In the four years since Miami Mayor Manny
Diaz proposed overhauling Miami's complex zoning
code with a new pedestrian-oriented concept
called Miami 21 there have been more than 500
meetings involving residents, developers,
architects and other stakeholders, government
agencies and city staff. Some 60 of those
meetings were public forums. The city's website
has fielded 510 questions from the public about
the zoning proposals.
And still, the plan arouses passionate opposition from
respected professionals, in particular
architects and urban designers, and some
developers and homeowners groups.
Some developers dislike the plan's higher fees
for building taller. Homeowners groups say the
plan doesn't do enough to protect neighborhoods
from encroaching high-rises and their
The architects like the plan's green and
pedestrian components. But they say Miami 21's
rules will force cookie-cutter, boxy building
designs, especially in dense residential areas.
They prefer tweaking the current code to achieve
some of Miami 21's goals to bring more people
and fewer cars onto city streets.
But tweaking the mish-mash of current building
codes, which were developed in an anything-goes
era allowing high-rises next to homes, won't cut
Miami 21 has many good features. It would make
Miami more walkable with inviting street-level
attractions, driveways hidden on side streets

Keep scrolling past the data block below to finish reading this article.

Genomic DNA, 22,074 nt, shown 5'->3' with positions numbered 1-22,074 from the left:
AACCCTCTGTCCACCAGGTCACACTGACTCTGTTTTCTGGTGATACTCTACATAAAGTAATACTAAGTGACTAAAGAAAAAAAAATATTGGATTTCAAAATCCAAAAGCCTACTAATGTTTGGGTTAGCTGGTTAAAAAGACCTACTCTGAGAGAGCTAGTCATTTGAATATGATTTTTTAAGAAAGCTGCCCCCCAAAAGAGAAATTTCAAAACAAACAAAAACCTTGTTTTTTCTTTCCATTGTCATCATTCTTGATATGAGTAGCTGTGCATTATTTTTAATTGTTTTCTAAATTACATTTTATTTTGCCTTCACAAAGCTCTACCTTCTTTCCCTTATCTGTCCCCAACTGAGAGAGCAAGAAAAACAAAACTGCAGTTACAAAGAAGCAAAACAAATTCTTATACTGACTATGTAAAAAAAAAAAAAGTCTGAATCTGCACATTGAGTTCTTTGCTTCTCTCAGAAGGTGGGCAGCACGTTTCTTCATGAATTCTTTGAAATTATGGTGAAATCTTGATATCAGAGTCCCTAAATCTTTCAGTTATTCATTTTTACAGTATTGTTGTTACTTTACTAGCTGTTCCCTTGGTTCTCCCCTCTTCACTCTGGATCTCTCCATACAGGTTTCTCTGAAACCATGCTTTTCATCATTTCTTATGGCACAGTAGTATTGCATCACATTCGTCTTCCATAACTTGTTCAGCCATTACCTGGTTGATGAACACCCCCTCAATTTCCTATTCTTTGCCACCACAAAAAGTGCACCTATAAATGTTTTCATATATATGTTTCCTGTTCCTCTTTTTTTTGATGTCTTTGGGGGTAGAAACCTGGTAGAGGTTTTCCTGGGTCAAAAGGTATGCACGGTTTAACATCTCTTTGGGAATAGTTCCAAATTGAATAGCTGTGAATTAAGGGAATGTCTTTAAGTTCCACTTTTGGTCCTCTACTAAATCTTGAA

and condo garages tucked behind storefront
facades. The plan would require high-rises to
step up gradually, like stairs. Condo developers
would be encouraged to install plazas or green
spaces in front of buildings.
Miami 21 emphasizes more density in commercial
sections away from single-family home sections.
Its concepts are working between 18th and 36th
streets along Biscayne Boulevard -- similar to
Brickell Village, a people-oriented development
south of the Miami River. The plan would
streamline most permitting, known now as the
``90 days from hell'' ordeal.
Further fueling the controversy is Mayor Diaz's
decision to put the plan to a City Commission
vote Thursday during a month when commissioners
rarely meet and when many stakeholders are on
The term-limited mayor surely wants Miami 21 to
be part of his legacy, so timing is important.
In September, the annual budget will consume the
commission. After that, the race between
Commissioners Tomás Regalado and Joe Sanchez to
replace Mr. Diaz will be in full swing, and
Miami 21 could become a political football.
To solve the impasse, consider a compromise
that's worked in other cities undergoing zoning
overhauls. The commission should adopt Miami 21
as an overlay to the current zoning code. Set a
trial period -- two years, say -- during which
developers can use Miami 21's rules,
guaranteeing a quicker permitting process, or go
by the current code.
After two years the results of each Miami 21
project can be evaluated. If the plan lives up
to its promises, it should be adopted
permanently. It may need some tweaking. Or if it
turns out to be a dud, the current code is still
in place and could be changed with the parts of
Miami 21 that did succeed.
The commission has a clear choice here, one that
all sides should be able to live with. A
four-year gestation period (involving 500
meetings) is long enough. Give Miami 21 a
chance. We'll never know if it can work unless
we try it.